The Tangible Net Worth

valeur corporelle nette The Tangible Net Worth (TNW) is a relevant indicator to assess the real value of a company based on the balance sheet. It can be used for credit analysis to validate the outstanding level that is granted to customers.

For example, it may be stipulated in the credit management policy that the credit limit granted to customers shall not exceed xx% of tangible net worth.

Indeed, the TNW meets the obvious need, but not so easy to get, to know the intrinsic value of a company based on what is material, ie that can be converted into cash in case termination of the activity and of liquidation of assets (sale of fixed assets, inventory and payment of receivable) and the payment of debts with third parties (banks, suppliers, taxes ... etc..).

TNW is a concept very down to earth. All intangible valuations, ie intangible assets: patents, expenses, goodwill, licenses and all other intellectual property that the company may have are excluded in the calculation.

Tangible Net Worth calculation

As a key prerequisite to any assessment of TNW, it is necessary to ensure that the balance sheet is representative of the financial reality of the business. If this is not the case and financial statements are fraudulent, the TNW will be biased and lead to a false estimate of the value of the company.

For example, if the value of the stock is overvalued (valuation in the balance sheet of dead stock), tangible net worth will also be false (see the pitfalls the of balance sheet). This principle is true for any difference in value of balance sheet assets (fixed assets, receivables ... etc..) compared to reality.

Why exclude intangibles from credit analysis

Intangible assets are immaterial and unquantifiable (cash is intangible but perfectly quantifiable), they are subject to subjectivity in large proportions. Indeed, how to define rationally the value of goodwill or a patent? It is extremely difficult because their actual value depends on external context which may rapidly evoluate.

For example, a patent may have some value for a few months and become obsolete overnight. The value of goodwill may vary depending on many criteria: competitive environment, market growth, positioning.

Consequence of this subjectivity, the valuation of intangible assets varies with the business strategy. They will swell if the executive wants to sell his company, they will decrease if it wants to reduce its net income.

Moreover, the principle of credit analysis is to determine the capacity of a company to pay its bills in a few months. However, intangible assets are hardly marketable and therefore does not strengthen the solvency of a company in the short term.
The principle of tangible net worth is not to deny the intangible assets of a company which are, in most cases, a reality, but to put them aside because they do not help the company meet its debts .

TNW calculation method

Total assets - intangible assets - total of debts to third parties

Tangible Net Worth calculation scheme

Credit analysis and Tangible Net Worth

What to do once TNW is calculated?

First, the TNW is not enough to achieve a solid financial analysis. Many other factors must be taken into account when looking to the income statement and balance sheet.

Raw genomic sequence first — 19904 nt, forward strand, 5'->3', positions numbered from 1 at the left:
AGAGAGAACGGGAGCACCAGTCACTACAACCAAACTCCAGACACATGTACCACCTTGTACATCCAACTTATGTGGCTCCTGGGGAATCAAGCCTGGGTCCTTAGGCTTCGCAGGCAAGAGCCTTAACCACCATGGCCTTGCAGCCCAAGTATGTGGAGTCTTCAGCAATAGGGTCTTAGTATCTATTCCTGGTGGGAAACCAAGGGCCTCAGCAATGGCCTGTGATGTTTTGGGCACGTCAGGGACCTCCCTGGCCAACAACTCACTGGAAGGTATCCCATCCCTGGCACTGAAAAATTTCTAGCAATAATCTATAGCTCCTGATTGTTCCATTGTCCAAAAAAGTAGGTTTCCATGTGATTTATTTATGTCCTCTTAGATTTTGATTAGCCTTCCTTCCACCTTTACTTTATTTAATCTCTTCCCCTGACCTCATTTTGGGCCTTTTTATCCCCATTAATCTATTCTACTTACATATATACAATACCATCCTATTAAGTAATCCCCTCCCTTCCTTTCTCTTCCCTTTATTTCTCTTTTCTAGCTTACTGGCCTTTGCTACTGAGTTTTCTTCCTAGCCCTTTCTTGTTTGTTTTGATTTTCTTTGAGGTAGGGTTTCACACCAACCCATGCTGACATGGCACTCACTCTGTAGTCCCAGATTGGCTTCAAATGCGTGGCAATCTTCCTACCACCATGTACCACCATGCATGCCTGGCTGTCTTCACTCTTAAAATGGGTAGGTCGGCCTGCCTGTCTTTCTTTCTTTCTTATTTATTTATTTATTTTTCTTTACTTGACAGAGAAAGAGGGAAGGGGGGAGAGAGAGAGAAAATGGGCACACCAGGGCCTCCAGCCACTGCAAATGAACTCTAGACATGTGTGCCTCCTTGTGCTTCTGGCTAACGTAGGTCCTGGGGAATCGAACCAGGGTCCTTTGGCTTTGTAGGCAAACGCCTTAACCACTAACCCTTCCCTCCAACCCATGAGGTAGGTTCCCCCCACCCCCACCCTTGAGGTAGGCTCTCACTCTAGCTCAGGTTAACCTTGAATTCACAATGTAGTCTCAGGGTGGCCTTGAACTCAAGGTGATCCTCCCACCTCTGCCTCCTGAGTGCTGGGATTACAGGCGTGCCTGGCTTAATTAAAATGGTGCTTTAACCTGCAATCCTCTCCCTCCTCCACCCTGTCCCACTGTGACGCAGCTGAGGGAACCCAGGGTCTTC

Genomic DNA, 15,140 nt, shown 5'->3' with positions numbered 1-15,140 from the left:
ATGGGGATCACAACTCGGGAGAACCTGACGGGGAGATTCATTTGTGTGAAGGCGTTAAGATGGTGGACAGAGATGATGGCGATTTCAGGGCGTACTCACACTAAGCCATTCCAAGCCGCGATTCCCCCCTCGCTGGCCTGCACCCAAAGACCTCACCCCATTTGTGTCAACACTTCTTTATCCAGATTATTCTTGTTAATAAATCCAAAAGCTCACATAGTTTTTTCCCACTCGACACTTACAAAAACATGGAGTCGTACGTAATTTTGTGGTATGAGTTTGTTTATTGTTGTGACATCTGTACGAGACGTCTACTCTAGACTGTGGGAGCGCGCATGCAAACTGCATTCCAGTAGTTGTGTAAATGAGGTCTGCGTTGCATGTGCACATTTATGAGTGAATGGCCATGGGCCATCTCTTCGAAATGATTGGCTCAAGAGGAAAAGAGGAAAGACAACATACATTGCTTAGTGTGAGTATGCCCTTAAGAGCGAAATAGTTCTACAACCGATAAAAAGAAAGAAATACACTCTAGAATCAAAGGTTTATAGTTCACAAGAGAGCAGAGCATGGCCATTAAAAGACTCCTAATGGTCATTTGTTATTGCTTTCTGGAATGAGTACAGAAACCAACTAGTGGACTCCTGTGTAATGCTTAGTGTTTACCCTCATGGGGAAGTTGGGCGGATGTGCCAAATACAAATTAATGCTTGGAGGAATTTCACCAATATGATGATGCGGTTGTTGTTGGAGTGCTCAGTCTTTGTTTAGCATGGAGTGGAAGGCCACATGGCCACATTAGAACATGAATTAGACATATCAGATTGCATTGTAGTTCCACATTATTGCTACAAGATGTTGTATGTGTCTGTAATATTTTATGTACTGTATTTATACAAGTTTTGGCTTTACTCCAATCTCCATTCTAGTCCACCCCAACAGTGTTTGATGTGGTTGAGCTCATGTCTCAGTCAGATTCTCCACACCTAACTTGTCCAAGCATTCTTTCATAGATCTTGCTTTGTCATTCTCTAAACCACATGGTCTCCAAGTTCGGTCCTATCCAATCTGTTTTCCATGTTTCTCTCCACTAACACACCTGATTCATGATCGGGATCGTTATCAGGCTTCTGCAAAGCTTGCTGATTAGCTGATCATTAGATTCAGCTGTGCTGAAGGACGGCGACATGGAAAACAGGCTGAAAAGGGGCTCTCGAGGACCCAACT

However, TNW provides information about the financial base of the client. As a lender (a deferred payment granted to the client equals a credit given), we must ask ourselves the following question: how much can I loan to this company?

TNW plays a pivotal role in the answer to this question: it does not make sense to give to the customer a credit limit greater than 100% of his TNW. 80% is far too high.

 Tip: Never set a credit limit exceeding 50% of the TNW, which is already very high.

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Every company has to define a rule that will serve as a benchmark in determining the credit limit. The calculator of credit limits developed by Credit tools weighted the "authorized %" of TNW to define credit limits based on several additional criteria.

This percentage varies depending on cases. For example, if the customer analyzed has serious cash flow problems, it is very risky to grant him an outstanding equal to 50% of its TNW because you may become his main creditor. You won't be able to disengage and you will face an agonizing dilemma:

  • Cancel or reduce the credit line, which can push the customer to bankruptcy, which will result in bad debts for the supplier,
  • Continue to accompany him by accepting late payments with the risk that despite this assistance he fills for bankruptcy and thus generates very large outstanding for those who have given support.
However, it may be possible to grant a credit limit of 50% of the TNW to a small company with an excellent financial structure and a good cash.
The credit analysis inheres subjectivity. The use of the Tangible Net Worth does not change this assumption. Nevertheless, it is a relevant indicator which together with other elements of analysis can give a coherent and realistic business view. It provides a essential point of reference in determining the credit limit granted to his client.
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U. - 09/06/2021
What about deferred tax asset/liab do we consider while calculating tangible net worth or tangible base capital
R.B. - 15/02/2019
Very nice explained sir
Editor's answer :
Thank you :)
S.R. - 23/10/2017
Valuable information
S.T. - 09/08/2017

Good... very Good

T.S. - 25/07/2017
I found this site very resourceful and informative on credit management.
R. - 12/03/2017
Nicely explained

I m working in Bank. The language used to make understand is very crystal clear.

Well discussed, thanks
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